His efforts in daguerreotypy were successful enough, but they involved him in still another controversy. Charges of plagiarism, claims of prior developments, and other difficulties with competitors and counterclaimants arose. As a financial venture his career with a camera was a failure, but Morse is still referred to with respect as the father of American photography.
In the spring of 1843 a bid to finance a test line of telegraph started on its tortuous way through Congress. All but abandoned by his partners, though still heartily supported by Henry, Morse had continued to press his interests in Washington and in December had demonstrated his improved equipment. The bid was subjected to disparaging jokes and even crude ridicule on the floor of Congress. Morse was ready to give up all hope, pack his bags, and return to New York; he had just enough money to get there. But by what seemed almost a greater miracle than the telegraph itself, at a late hour of the last day of its session, Congress appropriated the thirty thousand dollars that Fog Smith had asked for in 1838.
The test line was to run forty-one miles between Baltimore and Washington. Smith awarded himself the contract for the construction, and Morse borrowed fifty dollars from a former pupil to buy a new hat and a new pair of pants. The partnership suddenly came to life again, and work was started.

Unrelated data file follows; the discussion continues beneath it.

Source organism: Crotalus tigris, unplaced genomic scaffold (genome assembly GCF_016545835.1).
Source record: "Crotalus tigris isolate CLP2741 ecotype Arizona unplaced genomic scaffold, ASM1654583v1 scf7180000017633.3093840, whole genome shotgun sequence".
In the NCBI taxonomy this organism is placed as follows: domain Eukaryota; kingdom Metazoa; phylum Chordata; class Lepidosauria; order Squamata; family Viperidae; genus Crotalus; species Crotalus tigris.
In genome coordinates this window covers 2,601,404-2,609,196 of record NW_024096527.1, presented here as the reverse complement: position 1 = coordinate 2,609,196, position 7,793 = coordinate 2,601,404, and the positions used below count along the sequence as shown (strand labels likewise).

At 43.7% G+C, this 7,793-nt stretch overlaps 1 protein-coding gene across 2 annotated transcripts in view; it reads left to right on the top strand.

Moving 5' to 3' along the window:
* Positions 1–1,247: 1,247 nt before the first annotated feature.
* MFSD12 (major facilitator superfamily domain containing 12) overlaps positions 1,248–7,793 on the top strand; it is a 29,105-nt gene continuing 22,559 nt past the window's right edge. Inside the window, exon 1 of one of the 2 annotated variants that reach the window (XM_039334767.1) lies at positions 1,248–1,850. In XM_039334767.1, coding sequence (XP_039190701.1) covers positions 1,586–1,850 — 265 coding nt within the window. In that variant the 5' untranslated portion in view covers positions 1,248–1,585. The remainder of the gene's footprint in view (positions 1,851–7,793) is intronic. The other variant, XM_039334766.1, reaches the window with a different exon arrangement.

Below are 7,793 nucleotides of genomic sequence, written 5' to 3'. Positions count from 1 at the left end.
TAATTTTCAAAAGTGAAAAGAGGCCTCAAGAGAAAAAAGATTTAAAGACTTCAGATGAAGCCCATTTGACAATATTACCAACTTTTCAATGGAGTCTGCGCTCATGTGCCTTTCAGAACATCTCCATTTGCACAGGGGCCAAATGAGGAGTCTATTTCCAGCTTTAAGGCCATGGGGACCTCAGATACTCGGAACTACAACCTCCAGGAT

The following months were a continuous nightmare for Morse. Letting the contracts and commandeering the materials proved complicated enough; but then the partners turned to squabbling, and, to cap the climax, when twenty-three thousand dollars of the appropriation had been exhausted on only a small part of the underground route and time was running out, Smith’s existing lines were found to be shoddy and defective. The job had to be redone with what money was left, and quickly. Morse felt he was on the brink of total disgrace. This was in February, 1844. He flew to Henry for advice and, reassured, returned to the task with redoubled determination. But without the major effort of Ezra Cornell, who had been appointed construction engineer and strung a much cheaper and faster line on poles, the whole project would have failed. By May, however, the work was done. On the twenty-fourth of that month, in a chamber of the Supreme Court in the Capitol, Morse dispatched the well-remembered message that formally demonstrated his accomplishment before the world: “What hath God wrought!” ∗